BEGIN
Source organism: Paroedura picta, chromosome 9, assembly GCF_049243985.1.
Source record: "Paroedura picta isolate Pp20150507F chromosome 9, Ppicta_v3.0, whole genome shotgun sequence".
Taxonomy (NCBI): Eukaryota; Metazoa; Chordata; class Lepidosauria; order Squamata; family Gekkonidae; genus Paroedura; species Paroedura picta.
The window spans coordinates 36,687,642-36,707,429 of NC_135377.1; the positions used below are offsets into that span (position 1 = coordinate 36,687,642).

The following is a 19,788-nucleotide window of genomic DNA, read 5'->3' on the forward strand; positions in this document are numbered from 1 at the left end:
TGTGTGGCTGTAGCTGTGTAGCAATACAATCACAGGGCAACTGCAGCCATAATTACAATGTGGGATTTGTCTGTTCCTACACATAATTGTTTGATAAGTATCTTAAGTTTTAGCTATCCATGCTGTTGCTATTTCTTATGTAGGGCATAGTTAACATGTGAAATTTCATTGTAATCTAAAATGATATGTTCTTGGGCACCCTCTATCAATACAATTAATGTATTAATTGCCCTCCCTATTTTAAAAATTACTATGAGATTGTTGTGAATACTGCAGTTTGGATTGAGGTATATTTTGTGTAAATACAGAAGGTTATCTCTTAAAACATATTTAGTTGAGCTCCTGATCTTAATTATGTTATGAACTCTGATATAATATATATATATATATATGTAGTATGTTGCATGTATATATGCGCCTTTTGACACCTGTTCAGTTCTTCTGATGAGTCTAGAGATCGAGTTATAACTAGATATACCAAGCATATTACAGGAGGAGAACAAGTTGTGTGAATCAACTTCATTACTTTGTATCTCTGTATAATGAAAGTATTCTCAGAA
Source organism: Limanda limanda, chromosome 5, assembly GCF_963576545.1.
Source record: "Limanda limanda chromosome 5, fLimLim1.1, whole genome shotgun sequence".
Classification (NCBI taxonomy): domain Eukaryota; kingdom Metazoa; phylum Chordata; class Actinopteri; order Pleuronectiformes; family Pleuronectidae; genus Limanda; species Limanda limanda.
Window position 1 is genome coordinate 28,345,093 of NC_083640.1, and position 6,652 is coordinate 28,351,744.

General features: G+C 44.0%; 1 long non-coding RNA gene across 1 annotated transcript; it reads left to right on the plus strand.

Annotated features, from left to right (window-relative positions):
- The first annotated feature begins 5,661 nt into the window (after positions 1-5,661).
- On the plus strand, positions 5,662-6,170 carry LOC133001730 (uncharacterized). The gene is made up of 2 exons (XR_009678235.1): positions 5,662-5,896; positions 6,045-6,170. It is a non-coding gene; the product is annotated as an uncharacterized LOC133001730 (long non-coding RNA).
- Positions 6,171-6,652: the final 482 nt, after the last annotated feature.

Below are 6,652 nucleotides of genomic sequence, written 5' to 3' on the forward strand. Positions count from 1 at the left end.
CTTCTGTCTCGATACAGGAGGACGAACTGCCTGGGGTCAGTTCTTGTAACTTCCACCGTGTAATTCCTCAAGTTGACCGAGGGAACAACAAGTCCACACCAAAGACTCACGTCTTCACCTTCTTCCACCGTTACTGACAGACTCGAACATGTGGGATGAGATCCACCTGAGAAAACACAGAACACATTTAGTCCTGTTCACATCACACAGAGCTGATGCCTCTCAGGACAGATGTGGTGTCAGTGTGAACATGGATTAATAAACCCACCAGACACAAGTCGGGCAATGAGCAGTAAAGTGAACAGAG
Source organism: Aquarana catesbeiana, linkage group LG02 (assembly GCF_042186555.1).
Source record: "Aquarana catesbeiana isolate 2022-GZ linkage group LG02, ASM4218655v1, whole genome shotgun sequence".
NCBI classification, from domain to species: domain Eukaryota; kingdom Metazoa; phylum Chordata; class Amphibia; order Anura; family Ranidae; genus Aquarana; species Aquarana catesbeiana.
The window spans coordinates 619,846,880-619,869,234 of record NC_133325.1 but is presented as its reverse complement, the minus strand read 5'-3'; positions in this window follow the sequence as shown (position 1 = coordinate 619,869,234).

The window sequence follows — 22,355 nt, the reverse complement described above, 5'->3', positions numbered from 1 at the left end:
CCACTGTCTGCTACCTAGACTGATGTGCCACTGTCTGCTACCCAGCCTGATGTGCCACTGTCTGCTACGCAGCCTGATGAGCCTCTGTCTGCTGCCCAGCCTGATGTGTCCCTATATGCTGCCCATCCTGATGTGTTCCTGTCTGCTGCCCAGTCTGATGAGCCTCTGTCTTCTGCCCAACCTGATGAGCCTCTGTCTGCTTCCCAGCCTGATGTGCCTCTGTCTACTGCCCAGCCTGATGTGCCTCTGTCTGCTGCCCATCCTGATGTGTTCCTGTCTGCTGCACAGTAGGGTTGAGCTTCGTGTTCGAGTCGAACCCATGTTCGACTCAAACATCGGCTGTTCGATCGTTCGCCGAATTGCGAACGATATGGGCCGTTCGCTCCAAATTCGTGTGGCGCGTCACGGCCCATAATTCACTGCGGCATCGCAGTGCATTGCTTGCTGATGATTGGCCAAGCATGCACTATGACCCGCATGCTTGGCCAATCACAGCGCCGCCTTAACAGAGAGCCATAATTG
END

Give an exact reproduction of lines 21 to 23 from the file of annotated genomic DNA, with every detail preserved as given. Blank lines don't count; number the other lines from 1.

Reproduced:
The window spans coordinates 619,846,880-619,869,234 of record NC_133325.1 but is presented as its reverse complement, the minus strand read 5'-3'; positions in this window follow the sequence as shown (position 1 = coordinate 619,869,234).

The window sequence follows — 22,355 nt, the reverse complement described above, 5'->3', positions numbered from 1 at the left end:
CCACTGTCTGCTACCTAGACTGATGTGCCACTGTCTGCTACCCAGCCTGATGTGCCACTGTCTGCTACGCAGCCTGATGAGCCTCTGTCTGCTGCCCAGCCTGATGTGTCCCTATATGCTGCCCATCCTGATGTGTTCCTGTCTGCTGCCCAGTCTGATGAGCCTCTGTCTTCTGCCCAACCTGATGAGCCTCTGTCTGCTTCCCAGCCTGATGTGCCTCTGTCTACTGCCCAGCCTGATGTGCCTCTGTCTGCTGCCCATCCTGATGTGTTCCTGTCTGCTGCACAGTAGGGTTGAGCTTCGTGTTCGAGTCGAACCCATGTTCGACTCAAACATCGGCTGTTCGATCGTTCGCCGAATTGCGAACGATATGGGCCGTTCGCTCCAAATTCGTGTGGCGCGTCACGGCCCATAATTCACTGCGGCATCGCAGTGCATTGCTTGCTGATGATTGGCCAAGCATGCACTATGACCCGCATGCTTGGCCAATCACAGCGCCGCCTTAACAGAGAGCCATAATTG